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Funding News - Research Sought on Rett Syndrome and MECP2

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The National Institute of Neurological Disorders and Stroke (NINDS), the National Institute of Mental Health (NIMH), and the National Institute of Child Health and Human Development (NICHD) encourage grant applications for basic and clinical research on Rett syndrome (RTT) and MECP2. This announcement is supported by 2 grant funding mechanisms: R03 and R21.*

RTT is a severely debilitating neurodevelopmental disorder. Girls with RTT appear to develop normally until about 6 to 18 months of age at which time they enter a period of regression, losing speech, purposeful hand and motor skills, and cognitive abilities that they had acquired, while also developing seizures, repetitive hand movements, and other motor disturbances, autonomic dysfunctions such as breathing irregularities, social withdrawal (including autism), and growth and mental retardation. There is no cure for RTT; current treatment is symptomatic.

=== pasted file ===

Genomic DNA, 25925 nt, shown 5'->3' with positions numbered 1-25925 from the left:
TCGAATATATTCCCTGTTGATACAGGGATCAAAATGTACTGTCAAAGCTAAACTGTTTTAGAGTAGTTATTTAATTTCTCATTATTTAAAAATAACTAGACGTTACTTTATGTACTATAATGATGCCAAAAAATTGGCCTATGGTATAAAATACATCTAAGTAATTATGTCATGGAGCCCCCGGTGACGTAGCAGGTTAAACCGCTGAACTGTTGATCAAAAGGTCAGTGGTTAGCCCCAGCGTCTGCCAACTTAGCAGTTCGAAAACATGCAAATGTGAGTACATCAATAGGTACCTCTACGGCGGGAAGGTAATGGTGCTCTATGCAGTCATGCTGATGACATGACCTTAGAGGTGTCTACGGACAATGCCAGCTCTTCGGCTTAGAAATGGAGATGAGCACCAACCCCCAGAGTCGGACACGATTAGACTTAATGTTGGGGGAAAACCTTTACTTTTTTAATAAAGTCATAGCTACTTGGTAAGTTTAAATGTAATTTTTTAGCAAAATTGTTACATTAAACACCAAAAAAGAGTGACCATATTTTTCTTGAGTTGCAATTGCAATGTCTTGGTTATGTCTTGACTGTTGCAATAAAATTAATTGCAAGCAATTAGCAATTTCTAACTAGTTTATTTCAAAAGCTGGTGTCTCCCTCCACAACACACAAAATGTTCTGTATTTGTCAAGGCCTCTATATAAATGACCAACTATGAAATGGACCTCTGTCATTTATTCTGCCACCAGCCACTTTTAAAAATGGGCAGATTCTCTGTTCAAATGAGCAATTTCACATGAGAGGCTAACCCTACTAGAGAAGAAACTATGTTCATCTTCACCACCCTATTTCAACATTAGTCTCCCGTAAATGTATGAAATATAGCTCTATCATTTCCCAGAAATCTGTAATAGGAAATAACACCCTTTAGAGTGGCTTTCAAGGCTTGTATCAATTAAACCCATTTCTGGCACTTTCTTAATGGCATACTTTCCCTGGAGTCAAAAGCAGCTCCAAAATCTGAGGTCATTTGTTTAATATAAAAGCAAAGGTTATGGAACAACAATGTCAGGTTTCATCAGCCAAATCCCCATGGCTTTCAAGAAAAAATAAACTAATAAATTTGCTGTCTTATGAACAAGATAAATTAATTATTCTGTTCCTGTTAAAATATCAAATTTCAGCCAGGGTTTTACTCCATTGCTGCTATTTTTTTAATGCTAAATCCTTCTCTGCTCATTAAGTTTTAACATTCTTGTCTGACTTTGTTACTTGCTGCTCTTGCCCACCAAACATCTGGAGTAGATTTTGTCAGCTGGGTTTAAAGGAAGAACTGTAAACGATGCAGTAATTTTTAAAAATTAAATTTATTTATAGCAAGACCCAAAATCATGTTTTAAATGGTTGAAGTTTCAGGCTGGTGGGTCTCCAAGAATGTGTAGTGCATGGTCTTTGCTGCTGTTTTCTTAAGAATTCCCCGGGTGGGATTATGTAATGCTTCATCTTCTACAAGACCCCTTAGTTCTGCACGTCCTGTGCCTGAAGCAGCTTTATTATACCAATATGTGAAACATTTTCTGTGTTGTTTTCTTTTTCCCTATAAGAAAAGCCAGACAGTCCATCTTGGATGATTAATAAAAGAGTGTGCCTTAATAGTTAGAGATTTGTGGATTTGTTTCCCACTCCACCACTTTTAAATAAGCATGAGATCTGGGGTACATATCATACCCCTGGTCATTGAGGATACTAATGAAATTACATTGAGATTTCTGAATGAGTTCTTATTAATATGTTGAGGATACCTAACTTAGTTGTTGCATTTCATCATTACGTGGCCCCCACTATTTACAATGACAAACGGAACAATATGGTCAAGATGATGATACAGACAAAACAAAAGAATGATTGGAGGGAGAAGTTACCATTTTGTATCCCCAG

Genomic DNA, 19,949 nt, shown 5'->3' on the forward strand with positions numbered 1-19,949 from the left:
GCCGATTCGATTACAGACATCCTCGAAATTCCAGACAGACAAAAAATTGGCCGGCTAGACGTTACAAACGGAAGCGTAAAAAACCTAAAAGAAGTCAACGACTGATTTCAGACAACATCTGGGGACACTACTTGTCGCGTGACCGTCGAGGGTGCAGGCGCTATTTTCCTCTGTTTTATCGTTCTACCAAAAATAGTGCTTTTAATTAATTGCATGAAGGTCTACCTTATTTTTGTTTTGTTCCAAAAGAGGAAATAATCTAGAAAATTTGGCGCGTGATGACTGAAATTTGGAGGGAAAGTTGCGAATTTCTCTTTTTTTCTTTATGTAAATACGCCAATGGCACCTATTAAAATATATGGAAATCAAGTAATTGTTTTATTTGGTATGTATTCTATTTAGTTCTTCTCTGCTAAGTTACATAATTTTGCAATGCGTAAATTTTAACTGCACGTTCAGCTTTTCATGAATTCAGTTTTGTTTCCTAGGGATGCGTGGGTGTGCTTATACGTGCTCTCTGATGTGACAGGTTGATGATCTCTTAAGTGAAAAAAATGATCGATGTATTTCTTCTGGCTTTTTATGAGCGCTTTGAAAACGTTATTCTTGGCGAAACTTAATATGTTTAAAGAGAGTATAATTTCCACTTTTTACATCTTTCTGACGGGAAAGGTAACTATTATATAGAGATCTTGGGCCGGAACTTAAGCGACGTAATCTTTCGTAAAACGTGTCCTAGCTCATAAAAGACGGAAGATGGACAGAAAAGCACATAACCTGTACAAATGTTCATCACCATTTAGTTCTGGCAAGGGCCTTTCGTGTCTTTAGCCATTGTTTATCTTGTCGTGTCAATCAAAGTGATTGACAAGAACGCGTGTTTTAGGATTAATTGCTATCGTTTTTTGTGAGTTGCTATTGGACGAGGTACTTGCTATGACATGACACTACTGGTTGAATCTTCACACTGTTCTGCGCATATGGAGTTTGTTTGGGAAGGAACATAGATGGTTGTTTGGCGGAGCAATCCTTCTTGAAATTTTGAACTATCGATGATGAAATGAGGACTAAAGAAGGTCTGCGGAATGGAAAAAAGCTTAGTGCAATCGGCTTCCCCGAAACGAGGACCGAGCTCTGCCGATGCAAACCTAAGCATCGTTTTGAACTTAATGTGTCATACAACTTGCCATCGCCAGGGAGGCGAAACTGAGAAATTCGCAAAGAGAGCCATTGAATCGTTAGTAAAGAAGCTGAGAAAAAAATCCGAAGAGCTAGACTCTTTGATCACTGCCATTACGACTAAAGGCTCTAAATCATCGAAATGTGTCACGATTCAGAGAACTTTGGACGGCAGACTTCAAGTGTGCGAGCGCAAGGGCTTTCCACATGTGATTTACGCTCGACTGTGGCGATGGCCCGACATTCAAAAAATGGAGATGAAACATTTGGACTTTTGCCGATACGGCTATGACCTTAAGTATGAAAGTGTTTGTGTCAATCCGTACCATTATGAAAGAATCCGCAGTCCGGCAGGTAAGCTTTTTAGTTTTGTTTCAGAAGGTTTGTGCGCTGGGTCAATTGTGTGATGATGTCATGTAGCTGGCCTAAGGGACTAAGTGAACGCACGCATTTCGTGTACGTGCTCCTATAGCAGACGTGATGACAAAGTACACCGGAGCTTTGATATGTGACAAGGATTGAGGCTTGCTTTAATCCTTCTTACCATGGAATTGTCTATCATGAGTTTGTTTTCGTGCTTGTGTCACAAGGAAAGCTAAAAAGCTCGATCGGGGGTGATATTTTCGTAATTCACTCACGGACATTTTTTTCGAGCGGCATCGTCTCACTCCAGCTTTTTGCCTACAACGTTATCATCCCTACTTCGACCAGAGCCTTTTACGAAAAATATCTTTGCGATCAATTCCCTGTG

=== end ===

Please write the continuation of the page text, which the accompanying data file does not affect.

Possible areas of research interest include, but are not limited to: developmental, neuroanatomical, osteological, electrophysiological, and imaging studies intended to identify specific abnormalities in people with RTT or in animal models of RTT; studies of transcriptional and post-transcriptional regulation of MECP2 expression in neurodevelopment and neuronal maturation; locus-by-locus and genome-wide analyses of epigenetic dysregulation in animal models of RTT including analyses of associated phenotypic changes; identification of genomic targets of MECP2 actions; development of efficient, sensitive, genome-wide strategies and/or massively parallel methodologies; investigation of the role of MECP2 in other neurological or neurobehavioral disorders, and studies of other conditions and clinical abnormalities that co-occur in the families of individuals with RTT; identification of the downstream molecular targets of MECP2 with a focus on potential molecular targets for drug therapy of RTT; and preclinical screening of potential therapeutic agents including both small-molecule and gene-based therapies in cellular or animal models of RTT.

For more information, potential applicants should contact Dr. Laura Mamounas, Program Director, Neurogenetics Cluster, NINDS, Neuroscience Center, 6001 Executive Boulevard, Room 2132, Bethesda, MD 20892; telephone: 301-496-5745; fax: 301-402-1501; e-mail: lm92t@nih.gov.

*For a more detailed description of this announcement, please visit the NIH web site at: http://grants.nih.gov/grants/guide/pa-files/PAS-06-273.html (R03), or http://grants.nih.gov/grants/guide/pa-files/PAS-06-274.html (R21).